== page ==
GUS Poyet is determined to re-jig Sunderland’s squad in the January transfer window, but he says the current group of players have to save the Black Cats’ season before then.
“I’m working on changing things in January, that’s for sure,” revealed the Black Cats’ head coach, as he looked ahead to the New Year in the wake of Saturday night’s dispiriting defeat to Spurs.
“But that doesn’t affect my thinking about now.
“There are things going on behind the scenes in terms of the transfer window – that hasn’t changed – and I’m confident they will happen.
“How big the changes will be, I don’t know just yet.
“But we need results now, in our next few games, and now it is about personality and attitude – about winning the ball, using it well and winning it back.”
The head coach promised to take his players back to basics this week and “hammer” them until they get the message into their heads of how to play throughout games.
“There is a gap between us and the other teams, so we need to be spot on,” he said,
“That means us making good decisions – no own goals, no conceding silly goals – in other words, do the basics right for the 94 minutes of the game week in, week out.
“Me? I keep coaching and I will be hammering them again this week.
“You have to learn quick here or you have a hole in your head because I will be hammering away at you.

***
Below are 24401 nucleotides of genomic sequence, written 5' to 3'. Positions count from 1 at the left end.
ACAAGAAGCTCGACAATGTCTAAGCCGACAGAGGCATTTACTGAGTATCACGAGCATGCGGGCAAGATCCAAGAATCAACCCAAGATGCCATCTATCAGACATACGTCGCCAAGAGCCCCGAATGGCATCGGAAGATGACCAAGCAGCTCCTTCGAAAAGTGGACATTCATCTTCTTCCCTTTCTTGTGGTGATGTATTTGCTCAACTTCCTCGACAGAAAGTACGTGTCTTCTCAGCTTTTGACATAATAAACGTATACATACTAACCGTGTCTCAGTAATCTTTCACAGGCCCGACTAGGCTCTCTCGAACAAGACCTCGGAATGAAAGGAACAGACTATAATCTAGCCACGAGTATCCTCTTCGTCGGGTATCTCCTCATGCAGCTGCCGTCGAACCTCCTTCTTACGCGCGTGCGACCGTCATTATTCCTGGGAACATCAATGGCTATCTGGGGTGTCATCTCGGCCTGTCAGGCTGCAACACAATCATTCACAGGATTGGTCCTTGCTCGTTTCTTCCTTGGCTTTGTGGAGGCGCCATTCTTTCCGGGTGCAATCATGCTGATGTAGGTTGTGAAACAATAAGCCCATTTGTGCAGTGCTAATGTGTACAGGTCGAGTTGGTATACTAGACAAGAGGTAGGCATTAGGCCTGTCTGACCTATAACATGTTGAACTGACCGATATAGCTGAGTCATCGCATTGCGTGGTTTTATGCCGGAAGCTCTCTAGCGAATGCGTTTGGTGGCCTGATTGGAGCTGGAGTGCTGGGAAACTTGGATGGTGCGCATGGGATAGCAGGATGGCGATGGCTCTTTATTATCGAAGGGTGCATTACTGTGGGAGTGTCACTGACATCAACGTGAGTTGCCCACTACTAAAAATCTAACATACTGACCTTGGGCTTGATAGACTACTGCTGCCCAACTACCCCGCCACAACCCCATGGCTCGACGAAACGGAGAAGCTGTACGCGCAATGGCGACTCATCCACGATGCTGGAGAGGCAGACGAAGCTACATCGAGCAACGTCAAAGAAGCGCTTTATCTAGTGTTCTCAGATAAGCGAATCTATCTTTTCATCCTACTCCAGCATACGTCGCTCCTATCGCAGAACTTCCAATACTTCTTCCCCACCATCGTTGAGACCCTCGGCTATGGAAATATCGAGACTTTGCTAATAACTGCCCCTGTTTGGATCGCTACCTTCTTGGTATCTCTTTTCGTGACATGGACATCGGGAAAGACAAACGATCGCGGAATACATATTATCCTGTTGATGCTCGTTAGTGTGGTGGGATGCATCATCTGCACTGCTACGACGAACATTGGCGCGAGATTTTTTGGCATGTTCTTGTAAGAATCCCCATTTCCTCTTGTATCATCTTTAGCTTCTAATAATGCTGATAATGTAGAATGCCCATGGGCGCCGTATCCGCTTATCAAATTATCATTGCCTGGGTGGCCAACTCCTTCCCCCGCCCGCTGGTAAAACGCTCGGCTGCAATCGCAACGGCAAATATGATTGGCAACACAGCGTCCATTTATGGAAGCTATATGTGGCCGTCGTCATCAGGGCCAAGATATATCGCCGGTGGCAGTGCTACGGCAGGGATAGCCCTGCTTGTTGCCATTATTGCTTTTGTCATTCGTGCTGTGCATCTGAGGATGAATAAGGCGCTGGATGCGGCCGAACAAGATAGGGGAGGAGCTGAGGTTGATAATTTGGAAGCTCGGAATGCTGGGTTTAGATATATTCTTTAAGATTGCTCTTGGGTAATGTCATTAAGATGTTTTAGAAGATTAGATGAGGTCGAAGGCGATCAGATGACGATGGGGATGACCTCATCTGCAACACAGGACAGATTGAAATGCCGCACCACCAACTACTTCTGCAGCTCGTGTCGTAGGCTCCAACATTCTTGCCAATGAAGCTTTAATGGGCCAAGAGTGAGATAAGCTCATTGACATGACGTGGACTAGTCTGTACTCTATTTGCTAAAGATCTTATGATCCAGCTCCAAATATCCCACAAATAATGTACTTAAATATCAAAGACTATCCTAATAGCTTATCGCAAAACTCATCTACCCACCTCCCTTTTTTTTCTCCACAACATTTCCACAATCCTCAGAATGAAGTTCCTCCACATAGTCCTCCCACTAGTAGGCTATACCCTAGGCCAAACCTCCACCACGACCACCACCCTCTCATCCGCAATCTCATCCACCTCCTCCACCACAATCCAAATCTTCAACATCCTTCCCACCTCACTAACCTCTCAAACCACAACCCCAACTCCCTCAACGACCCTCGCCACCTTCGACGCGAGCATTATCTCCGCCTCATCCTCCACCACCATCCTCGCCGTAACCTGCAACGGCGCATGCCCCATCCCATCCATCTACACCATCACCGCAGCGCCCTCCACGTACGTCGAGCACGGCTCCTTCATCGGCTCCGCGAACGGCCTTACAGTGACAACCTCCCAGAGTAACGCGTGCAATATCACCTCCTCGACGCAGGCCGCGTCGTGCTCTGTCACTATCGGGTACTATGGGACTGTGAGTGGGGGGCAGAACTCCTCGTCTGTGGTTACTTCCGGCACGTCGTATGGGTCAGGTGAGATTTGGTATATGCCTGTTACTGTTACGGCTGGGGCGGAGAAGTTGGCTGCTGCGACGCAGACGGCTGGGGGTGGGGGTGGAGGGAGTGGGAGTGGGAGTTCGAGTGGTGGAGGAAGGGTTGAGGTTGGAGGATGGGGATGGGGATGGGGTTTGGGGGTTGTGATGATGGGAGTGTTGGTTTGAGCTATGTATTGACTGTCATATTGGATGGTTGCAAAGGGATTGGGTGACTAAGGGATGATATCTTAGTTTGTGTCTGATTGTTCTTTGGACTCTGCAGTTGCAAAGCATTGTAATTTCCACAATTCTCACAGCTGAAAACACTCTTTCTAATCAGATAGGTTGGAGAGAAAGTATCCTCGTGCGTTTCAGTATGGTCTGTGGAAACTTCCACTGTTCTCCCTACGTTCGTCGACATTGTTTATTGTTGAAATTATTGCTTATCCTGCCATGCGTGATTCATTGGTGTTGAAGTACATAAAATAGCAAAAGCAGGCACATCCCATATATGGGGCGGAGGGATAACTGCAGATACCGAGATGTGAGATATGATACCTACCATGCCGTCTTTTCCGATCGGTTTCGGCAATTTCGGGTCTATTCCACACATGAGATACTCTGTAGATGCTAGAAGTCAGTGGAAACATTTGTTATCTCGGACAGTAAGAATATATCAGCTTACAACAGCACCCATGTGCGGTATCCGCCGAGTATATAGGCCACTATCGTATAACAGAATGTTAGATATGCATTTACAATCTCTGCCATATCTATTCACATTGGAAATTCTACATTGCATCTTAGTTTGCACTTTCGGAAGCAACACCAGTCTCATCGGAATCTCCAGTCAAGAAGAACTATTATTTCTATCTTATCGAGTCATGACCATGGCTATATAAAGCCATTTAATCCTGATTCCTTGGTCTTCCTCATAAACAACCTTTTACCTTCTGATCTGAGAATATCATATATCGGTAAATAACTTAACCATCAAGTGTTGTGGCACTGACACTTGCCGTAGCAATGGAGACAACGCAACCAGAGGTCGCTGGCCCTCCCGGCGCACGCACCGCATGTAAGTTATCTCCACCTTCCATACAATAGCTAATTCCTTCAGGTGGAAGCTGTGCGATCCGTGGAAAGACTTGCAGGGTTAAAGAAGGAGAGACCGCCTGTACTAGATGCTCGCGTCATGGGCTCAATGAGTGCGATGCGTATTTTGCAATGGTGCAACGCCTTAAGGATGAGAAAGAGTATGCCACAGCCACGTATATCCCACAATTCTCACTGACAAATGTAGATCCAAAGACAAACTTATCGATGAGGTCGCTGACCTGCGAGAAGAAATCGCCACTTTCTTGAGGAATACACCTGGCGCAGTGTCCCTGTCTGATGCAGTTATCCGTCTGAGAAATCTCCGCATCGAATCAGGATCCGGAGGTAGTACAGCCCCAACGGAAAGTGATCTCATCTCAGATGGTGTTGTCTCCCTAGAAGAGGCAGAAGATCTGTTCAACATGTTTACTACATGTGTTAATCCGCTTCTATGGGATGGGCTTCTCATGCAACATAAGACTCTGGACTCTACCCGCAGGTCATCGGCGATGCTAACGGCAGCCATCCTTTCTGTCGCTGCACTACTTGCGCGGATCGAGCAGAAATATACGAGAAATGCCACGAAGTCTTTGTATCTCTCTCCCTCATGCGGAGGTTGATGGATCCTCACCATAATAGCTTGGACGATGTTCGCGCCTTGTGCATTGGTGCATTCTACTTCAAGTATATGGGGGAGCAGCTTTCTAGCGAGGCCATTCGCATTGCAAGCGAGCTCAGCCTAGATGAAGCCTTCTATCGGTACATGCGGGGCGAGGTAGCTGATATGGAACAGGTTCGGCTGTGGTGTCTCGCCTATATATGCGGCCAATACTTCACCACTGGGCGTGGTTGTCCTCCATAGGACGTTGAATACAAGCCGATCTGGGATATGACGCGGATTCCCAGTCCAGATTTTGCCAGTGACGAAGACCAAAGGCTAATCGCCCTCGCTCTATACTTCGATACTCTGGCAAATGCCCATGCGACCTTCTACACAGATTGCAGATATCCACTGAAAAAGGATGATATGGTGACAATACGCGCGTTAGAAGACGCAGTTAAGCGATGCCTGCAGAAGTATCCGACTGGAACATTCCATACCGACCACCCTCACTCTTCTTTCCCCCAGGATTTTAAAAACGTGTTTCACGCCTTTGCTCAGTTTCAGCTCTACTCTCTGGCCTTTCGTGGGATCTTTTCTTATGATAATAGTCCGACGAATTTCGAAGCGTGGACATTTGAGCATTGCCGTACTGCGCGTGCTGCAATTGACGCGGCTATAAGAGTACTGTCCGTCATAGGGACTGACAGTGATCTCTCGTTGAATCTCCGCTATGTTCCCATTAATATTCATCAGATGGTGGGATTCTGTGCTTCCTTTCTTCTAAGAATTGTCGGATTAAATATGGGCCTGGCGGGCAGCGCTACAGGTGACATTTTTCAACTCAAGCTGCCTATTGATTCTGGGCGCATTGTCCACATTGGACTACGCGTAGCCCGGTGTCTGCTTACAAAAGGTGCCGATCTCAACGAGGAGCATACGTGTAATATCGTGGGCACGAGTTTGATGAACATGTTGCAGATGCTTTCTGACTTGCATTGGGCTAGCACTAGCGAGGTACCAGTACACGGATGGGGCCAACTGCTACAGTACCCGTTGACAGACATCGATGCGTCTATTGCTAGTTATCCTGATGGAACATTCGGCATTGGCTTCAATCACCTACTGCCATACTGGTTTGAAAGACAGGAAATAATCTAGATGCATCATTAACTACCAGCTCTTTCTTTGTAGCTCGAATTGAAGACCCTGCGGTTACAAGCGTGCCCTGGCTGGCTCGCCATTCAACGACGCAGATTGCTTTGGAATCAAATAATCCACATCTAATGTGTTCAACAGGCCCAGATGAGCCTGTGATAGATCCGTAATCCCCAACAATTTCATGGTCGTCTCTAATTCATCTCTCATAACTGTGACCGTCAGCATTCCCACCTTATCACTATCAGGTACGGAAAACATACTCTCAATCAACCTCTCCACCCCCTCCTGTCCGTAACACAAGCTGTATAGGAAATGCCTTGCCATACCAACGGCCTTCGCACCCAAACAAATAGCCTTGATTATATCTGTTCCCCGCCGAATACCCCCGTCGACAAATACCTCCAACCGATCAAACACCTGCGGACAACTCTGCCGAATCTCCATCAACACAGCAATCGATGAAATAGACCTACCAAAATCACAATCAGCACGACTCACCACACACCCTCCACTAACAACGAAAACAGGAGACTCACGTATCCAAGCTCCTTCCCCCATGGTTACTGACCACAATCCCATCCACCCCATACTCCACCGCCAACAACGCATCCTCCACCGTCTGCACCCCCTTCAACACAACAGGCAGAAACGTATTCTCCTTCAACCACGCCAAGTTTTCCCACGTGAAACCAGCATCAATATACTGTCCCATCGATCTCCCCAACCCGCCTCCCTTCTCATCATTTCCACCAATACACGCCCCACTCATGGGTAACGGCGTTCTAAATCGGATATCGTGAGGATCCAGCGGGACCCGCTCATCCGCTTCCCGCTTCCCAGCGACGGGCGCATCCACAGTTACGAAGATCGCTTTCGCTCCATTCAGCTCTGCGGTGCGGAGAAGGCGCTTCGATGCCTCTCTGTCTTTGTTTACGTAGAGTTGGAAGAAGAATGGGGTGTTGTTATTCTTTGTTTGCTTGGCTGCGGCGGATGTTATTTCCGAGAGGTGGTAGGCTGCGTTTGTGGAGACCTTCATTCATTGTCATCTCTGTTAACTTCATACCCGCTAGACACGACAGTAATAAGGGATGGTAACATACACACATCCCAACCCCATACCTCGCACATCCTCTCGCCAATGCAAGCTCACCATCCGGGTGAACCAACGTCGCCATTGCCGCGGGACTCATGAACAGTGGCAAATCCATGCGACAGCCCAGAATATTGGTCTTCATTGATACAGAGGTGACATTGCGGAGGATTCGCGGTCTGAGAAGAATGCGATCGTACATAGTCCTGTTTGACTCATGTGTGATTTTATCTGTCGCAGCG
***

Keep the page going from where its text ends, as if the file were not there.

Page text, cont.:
“Is there another way? I don’t think so.
“Against Spurs, we were competing first half – I’m not saying we were great – it was a slow game, we had a couple of chances either side, but we were good enough to take the lead.
“And that’s where you need to be solid and not mistakes and stay ahead in the game because we need to fight for our lives.
“We conceded at the wrong times – just before half-time, then straight away in the second half and things changed – but the fact is that the second-half performance wasn’t good enough.
“The second half was a big list of what was wrong about us and what we need to put right.
“The problem is that we have had too many poor spells.
“I’m not prepared to accept excuses for that. So we will reflect and analyse the game and we will look to take it from there.
“We have to keep convincing the players and I think they accept what they are trying to do.
“It is not an individual player who is the problem – if it was an individual it would be a problem easily solved, you just drop him.
“It is the players on the pitch, all together, collectively.
“The problem we have is that the team is not strong enough to understand exactly what we need to do all the way through the game.
“Football is about more than running up and down it is about working together.”